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Realism And Twenty-first Century Stories

If all characters are victims of disaster, I suggest readers or viewers stop caring and start looking for the “out.” Will the character die and come back? Have a narrow escape? Have a death that only looks like death? In truth, all the arguing and betrayal and refusal becomes–predictable and boring and unrealistic. Soon the characters seem more like caricatures because none acts with nobility or courage or hope. All display their flawed selves with so little inner struggle. And this, we’ve come to believe, is realistic.
| Jan 28, 2013 | No comments |

Narnia_aslanThe subject of realism has cropped up in a number of posts of late. For the most part, all those who have written about the subject and many who commented are in favor of realism in our stories–whether in books or on TV or in movies. Who would rather replace the computer enhanced Aslan for an actor dressed in a lion costume? We want our Aslan to appear on the screen as real.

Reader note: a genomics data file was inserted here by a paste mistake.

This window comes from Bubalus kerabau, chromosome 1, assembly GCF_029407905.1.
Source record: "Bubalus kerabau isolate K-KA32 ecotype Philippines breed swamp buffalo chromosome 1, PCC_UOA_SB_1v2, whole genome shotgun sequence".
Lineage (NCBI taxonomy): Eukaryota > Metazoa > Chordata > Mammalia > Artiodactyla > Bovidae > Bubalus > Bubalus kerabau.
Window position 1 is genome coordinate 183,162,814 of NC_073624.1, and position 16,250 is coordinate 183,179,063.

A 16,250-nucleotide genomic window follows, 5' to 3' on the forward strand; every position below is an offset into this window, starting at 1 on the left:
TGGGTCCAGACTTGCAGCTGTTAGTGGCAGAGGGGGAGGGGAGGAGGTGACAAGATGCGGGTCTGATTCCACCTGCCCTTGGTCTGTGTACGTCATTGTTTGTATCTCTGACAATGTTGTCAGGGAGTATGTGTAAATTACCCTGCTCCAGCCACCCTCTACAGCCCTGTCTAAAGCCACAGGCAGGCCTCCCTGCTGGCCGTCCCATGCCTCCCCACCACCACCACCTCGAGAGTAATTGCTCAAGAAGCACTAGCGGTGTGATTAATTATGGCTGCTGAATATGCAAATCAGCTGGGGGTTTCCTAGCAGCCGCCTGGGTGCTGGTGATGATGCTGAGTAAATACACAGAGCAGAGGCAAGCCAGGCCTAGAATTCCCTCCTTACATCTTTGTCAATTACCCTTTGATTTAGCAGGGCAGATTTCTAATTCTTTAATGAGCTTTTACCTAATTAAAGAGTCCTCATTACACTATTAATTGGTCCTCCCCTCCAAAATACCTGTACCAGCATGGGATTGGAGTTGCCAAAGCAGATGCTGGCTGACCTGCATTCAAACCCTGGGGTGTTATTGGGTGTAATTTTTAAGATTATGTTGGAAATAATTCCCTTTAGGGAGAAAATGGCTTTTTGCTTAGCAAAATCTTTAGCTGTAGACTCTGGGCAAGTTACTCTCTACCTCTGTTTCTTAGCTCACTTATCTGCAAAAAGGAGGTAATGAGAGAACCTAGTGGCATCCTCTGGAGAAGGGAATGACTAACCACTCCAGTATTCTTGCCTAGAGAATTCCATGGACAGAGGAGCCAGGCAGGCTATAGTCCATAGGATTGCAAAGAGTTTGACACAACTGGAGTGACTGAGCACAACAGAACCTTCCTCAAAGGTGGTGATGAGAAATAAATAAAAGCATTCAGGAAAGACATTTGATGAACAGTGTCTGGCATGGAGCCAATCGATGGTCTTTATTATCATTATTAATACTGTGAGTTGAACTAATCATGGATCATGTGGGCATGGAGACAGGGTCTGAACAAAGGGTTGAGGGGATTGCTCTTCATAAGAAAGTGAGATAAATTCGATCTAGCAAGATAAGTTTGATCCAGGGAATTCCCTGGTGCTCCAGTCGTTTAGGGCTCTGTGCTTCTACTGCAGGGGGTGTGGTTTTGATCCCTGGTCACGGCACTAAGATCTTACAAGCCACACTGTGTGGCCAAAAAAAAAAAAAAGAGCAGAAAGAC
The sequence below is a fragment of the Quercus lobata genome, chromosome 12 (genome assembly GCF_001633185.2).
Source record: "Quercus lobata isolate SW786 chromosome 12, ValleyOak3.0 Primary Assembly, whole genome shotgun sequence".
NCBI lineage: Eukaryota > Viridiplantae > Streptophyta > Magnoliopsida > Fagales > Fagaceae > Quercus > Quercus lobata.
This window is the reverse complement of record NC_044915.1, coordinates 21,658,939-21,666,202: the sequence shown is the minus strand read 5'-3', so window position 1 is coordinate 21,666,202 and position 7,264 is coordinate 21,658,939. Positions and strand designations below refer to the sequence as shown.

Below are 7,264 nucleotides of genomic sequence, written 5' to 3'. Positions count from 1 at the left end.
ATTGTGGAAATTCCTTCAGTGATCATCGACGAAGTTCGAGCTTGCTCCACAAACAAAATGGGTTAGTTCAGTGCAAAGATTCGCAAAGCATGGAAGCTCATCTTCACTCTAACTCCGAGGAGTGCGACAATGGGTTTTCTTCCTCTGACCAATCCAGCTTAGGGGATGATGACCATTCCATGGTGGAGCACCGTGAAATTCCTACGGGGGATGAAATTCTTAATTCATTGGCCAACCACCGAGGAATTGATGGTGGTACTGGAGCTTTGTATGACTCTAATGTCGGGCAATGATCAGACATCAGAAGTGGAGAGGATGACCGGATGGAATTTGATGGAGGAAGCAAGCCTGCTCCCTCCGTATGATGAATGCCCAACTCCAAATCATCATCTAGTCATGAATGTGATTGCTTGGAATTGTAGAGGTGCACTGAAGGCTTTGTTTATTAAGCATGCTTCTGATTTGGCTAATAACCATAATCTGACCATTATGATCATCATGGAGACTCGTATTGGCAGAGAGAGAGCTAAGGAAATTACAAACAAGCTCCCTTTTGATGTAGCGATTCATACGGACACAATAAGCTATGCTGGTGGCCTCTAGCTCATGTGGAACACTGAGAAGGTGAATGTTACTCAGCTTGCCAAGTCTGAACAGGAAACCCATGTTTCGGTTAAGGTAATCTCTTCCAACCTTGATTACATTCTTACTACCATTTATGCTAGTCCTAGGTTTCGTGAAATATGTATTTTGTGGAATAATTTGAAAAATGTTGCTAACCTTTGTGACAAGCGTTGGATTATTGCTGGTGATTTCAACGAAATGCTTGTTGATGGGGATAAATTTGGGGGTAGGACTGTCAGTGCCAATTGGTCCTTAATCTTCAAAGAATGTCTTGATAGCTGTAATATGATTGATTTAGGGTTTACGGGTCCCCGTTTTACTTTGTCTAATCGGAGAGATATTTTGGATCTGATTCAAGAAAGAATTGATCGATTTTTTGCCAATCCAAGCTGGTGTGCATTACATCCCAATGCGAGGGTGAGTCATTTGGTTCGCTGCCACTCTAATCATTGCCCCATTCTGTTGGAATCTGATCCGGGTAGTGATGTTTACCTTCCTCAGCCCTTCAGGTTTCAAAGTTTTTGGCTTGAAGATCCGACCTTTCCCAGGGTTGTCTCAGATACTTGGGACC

The desire and push for realism in our stories has given impetus to those who believe Christian fiction should include sex, profanity, and vulgarity. After all, those are real. What some of us point out, however, is that spiritual reality is often neglected by those who clamor for reality in fiction.

I think there’s something else not particularly real in twenty-first century stories, no matter how real the blue giants of Avatar might appear or how real the goblins of The Hobbit: An Unexpected Journey seem. We could chalk this up to “that’s just movies” if it weren’t for the fact that screen writing is beginning to dominate the way we write novels.

I’m not quite sure how to characterize this unrealistic phenomenon. Perhaps an illustration will serve to explain it.